Transcribe sentences containing ten examples of the vowel [eɪ], and circle the vowel.     Pay attention to which words have this sound and practice saying them correctly.

     5. Listening assignment for March 20-27: "ABC News Shuffle" podcast: Daily realities of Iraq

     6. Listening assignment for March 27-April 3: ABC News Good Morning America podcast: Maligned customers suing Walgreens

     7. Listening assignment for April 3-10: No class on April 3, but memorize your poem and do the listening assignment.

     8. Listening assignment for April 10-17:
NPR: Interview with Deborah Tannen on her book: You're Wearing That?

     9. Listening assignment for April 17-24:
NPR: Abigail Washburn: Chinese Lyrics, American Roots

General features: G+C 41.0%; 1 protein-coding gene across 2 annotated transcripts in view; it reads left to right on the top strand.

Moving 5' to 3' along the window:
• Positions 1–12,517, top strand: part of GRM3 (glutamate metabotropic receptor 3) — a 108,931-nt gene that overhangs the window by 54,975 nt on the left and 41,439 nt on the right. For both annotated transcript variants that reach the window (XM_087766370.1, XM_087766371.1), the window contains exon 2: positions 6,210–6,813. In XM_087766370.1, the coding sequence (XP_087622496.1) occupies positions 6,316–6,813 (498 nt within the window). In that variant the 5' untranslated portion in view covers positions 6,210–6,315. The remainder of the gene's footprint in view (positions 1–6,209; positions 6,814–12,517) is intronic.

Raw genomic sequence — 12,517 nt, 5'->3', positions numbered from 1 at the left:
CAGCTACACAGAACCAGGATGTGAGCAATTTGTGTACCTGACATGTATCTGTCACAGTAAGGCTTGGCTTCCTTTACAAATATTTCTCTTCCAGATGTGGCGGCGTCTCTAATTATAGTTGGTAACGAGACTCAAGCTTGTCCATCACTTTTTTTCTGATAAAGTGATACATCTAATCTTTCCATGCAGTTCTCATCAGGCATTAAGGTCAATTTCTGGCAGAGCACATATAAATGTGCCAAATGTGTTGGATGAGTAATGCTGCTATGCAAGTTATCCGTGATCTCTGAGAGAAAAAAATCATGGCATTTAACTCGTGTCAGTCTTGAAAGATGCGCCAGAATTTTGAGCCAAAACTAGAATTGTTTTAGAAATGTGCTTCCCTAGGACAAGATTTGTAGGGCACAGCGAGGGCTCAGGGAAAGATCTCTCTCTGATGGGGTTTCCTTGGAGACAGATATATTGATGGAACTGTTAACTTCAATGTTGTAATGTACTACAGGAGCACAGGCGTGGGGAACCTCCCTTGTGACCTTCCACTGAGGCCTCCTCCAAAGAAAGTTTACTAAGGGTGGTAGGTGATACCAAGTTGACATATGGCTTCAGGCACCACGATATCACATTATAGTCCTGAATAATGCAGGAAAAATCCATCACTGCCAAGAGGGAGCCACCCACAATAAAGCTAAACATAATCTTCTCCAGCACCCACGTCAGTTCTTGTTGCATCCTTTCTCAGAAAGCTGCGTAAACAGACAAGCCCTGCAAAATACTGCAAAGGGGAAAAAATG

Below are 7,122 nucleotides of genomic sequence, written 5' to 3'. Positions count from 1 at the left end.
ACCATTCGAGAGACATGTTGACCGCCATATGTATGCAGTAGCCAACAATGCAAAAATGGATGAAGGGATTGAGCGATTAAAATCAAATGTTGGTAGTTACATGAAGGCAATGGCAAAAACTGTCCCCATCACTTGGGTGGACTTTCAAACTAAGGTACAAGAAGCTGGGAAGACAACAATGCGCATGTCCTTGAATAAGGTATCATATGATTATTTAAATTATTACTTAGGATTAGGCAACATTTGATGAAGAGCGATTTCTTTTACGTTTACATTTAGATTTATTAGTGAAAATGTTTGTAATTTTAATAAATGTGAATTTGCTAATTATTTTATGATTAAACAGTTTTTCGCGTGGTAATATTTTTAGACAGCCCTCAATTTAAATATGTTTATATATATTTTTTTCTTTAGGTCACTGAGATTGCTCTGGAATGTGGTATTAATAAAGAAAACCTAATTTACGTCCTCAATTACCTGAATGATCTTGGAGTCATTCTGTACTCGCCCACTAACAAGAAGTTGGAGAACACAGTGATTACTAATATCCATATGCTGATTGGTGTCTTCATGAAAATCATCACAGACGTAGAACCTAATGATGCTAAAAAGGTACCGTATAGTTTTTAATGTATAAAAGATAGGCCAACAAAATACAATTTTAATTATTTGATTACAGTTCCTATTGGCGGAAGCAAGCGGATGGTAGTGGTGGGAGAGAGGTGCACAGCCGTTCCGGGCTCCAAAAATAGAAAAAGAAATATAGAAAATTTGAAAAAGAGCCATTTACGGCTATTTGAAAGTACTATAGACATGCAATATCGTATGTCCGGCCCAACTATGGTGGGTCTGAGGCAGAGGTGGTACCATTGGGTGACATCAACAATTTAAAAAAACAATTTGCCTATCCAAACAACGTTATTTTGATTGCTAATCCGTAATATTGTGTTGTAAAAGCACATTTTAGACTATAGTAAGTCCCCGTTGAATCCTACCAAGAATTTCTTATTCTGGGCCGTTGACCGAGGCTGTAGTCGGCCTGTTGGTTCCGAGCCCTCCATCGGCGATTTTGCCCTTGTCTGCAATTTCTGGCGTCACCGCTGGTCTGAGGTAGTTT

10. Listening assignment for April 24-May 1:
NPR: A Nation in Debt; also, choose partners, choose a clip from Seinfeld to act out; do a transcription of clip; check your transcription against script of the episode on the Internet; correct all your mistakes with a red pen; mark all the stresses in your lines; turn in your transcription (one for each group) next Monday.

     11. Listening assignment for May 1-8:
BBC: Vatican 'may relax condoms rule'

     12. Listening assignment for May 8-15:
NPR: India Adds Spice to Globalization

     13. Listening assignment for May 15-22:
BBC: British man attempts to walk around the world

     14. Listening assignment for May 22-29:
NPR: Left-Handed Brain

     15. Listening assignment for May 29- June 5:
Write your own listening assignment.

     16. Assignment for June 5-12:
NPR: World's Tallest Building to Open in Taipei
Hand in pronunciation/grammar summary, and course and self-evaluation, and future English study plan.

     The final exam will be held on June 19.


Online KK symbol editor page
(for pronunciation summary): http://ipa.typeit.org/